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Formula 1 Profile – Nigel Mansell

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nigel mansell formula 1 profile

Formula 1 driver Nigel Mansell, in all his moustachey goodness
Photo: Stuart Seeger

This week’s Formula 1 profile covers Nigel Mansell, a man with a mustache so glorious a single look at him could make anyone go, “Yep, he’s British.”

Jokes aside, Mansell was statistically the most successful British driver of all time until Lewis Hamilton recently dethroned him. During his 14-year Formula 1 career, he was equal parts brilliant and daring, with 31 wins and 32 crashes to his name.

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He drove his first car at the age of seven and the same year watched the legendary Jim Clark win the 1962 British Grand Prix. Like any young boy would do, he excitedly pledged to do the same. Unlike most young boys, however, he saw his dreams through to the end, no matter what.

In 1977, Mansell became the British Formula Ford champion despite suffering a broken neck in a testing accident. Doctors had told him he’d nearly been crippled. He was to be confined for six months and would never race again. Instead, Mansell snuck out of the hospital and went straight back into the cockpit.

In 1979, while competing in Formula 3, a major crash caused his car to cartwheel into the air and got him right back to the hospital. But what’s a broken vertebrae when you’re trying to get into Formula 1? Shortly after, he tried out for Lotus and did well enough to become their test driver, not without some help from painkillers and pretending he was feeling better than he really was.

His 1980 debut at the Austrian Grand Prix proved to be more of the same when a fuel leak in the cockpit left him with painful first and second degree burns on his behind. But nothing seemed to deter him.

nigel mansell formula 1 profile

Photo: Spurzem

For the next four years, Mansell would start at 71 Grand Prix with no wins to his name. Yet his fierce determination and aggressive driving style had everyone certain it would eventually happen, especially after he moved to Williams in 1985. Once he did win, at the European Grand Prix of that same year where he famously wept on the podium, there was no stopping him.

In the following 18 months, Mansell won 11 races and could have won two World Championships had it not been for more misfortune. In 1986, a tire bursting at the very last moment in Adelaide eliminated his chances at the title, and in 1987 he suffered a spinal concussion in a qualifying accident at Suzuka.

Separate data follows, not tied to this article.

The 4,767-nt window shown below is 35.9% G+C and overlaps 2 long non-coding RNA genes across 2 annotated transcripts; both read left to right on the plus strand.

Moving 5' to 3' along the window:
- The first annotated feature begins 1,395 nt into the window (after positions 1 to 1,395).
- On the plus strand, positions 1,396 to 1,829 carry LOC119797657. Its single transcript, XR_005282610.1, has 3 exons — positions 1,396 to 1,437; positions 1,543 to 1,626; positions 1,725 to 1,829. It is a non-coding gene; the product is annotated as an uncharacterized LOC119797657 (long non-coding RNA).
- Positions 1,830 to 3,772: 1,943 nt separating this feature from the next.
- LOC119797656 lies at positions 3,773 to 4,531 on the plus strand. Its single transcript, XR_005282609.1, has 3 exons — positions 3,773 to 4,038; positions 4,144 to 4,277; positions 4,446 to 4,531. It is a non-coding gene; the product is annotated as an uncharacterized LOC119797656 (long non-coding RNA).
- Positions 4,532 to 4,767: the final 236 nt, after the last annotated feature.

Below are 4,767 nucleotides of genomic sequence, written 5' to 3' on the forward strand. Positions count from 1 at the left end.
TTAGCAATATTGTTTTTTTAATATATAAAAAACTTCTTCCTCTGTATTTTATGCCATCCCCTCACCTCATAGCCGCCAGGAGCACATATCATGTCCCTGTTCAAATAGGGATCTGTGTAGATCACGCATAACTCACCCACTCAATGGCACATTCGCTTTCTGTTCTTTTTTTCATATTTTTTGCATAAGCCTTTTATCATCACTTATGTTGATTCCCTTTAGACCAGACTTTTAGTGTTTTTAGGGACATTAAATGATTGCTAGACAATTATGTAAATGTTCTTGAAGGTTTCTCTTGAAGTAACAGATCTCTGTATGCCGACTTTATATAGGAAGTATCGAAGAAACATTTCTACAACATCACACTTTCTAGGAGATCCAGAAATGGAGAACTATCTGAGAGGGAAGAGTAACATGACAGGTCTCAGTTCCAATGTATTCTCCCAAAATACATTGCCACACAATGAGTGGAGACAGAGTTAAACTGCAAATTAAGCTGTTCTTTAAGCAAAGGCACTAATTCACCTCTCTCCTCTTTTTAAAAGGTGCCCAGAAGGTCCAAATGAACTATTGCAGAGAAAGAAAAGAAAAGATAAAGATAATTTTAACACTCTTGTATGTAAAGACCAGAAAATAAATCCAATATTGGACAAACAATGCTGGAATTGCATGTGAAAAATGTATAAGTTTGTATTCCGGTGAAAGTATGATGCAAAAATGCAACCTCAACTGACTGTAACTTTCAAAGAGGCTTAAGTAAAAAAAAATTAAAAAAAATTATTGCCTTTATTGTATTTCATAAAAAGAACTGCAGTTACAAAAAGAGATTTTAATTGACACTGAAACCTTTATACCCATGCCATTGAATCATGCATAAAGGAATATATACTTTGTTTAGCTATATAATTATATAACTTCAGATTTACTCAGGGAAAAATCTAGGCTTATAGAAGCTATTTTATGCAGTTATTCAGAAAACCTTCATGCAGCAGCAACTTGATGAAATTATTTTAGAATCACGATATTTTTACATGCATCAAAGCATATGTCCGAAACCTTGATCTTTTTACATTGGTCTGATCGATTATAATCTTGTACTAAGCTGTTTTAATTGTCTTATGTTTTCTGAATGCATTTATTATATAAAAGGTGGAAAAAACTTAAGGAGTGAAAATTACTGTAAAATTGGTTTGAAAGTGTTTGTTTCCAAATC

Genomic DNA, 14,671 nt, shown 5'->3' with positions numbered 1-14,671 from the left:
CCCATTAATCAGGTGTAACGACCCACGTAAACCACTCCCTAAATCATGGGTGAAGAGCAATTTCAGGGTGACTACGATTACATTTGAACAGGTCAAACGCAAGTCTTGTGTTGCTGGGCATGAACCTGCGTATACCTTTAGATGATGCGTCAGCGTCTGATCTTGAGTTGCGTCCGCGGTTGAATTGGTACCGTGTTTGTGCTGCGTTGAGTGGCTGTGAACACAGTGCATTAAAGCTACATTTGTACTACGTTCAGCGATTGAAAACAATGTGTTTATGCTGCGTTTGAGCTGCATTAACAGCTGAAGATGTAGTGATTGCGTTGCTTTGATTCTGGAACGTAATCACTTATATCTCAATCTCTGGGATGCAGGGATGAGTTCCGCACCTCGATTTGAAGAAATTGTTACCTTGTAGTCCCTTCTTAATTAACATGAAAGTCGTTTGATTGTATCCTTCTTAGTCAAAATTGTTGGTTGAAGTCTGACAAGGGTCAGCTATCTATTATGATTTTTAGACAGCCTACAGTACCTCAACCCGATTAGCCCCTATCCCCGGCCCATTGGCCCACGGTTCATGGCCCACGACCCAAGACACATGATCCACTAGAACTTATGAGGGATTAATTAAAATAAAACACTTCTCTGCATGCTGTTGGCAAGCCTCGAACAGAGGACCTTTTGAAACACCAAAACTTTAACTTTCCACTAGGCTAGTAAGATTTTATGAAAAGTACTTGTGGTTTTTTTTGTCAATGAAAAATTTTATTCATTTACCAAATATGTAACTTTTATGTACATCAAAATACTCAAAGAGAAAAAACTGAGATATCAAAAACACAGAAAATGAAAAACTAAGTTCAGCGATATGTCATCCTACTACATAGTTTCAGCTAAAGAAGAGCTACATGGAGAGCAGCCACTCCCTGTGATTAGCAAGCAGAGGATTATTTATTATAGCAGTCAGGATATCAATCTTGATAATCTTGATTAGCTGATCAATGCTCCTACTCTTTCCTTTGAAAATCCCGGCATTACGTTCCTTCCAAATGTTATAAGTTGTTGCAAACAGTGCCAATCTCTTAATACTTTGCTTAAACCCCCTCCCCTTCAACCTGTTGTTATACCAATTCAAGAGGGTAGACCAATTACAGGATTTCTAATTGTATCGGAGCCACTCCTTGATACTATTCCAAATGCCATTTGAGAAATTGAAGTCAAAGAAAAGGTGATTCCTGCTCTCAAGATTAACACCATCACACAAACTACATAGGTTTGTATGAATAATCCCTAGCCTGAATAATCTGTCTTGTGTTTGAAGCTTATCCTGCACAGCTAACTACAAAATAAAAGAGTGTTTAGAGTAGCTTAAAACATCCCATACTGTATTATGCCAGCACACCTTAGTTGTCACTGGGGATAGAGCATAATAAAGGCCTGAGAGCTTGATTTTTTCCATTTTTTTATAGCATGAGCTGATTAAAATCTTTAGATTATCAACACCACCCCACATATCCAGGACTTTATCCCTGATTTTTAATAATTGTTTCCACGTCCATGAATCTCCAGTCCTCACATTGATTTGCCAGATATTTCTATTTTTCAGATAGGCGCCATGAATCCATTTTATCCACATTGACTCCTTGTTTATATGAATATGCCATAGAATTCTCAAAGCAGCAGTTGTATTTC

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Mansell was motivated by conflict more than anything else. Sometimes, it even seemed as though he used this aggression to fuel his very car to go faster. At the 1987 Grand Prix in Silverstone, he set a new lap record an incredible 11 times in the final stages of the races to catch up to his teammate Nelson Piquet, whom he hated and called “an uneducated blockhead.”

In 1989, Mansell won his debut race with Ferrari. Throughout that year, the way he wrestled his car into submission impressed the Italian tifosi so much that they came to call him “Il Leone,” or “The Lion.” Back at home, he was known as the British Bulldog.

He retired at the end of the 1990 season because he didn’t want to be Alain Prost’s teammate, only to come right back in 1991 to his old Williams team, winning five times that year but losing out on the title because of reliability issues. It’s fitting, then, that one of the most doggedly persistent drivers in the history of the sport finally got his World Championship after trying for no less than 13 years. He dominated the 1992 season by winning 9 of the 16 races and was crowned champion.

No sooner had he finished celebrating that he announced his second retirement, motivated by internal problems with Williams and the idea that Prost might be joining. The team offered him a last-minute incentive of whatever conditions he wanted, but the British Bulldog instead went off to race in the CART IndyCar World Series.

This time, though, it didn’t take years to get results. Despite the unfamiliar oval tracks making him dizzy, Mansell crushed the competition and became the 1993 CART champion. To this day, no one else has ever held both titles simultaneously.

In 1994, Williams convinced him to return for the last four races, the last of which he won. He raced twice for McLaren the year after but decided the car wasn’t good enough and finally left Formula 1 for good. We’ve never had anyone quite like him to cheer on since.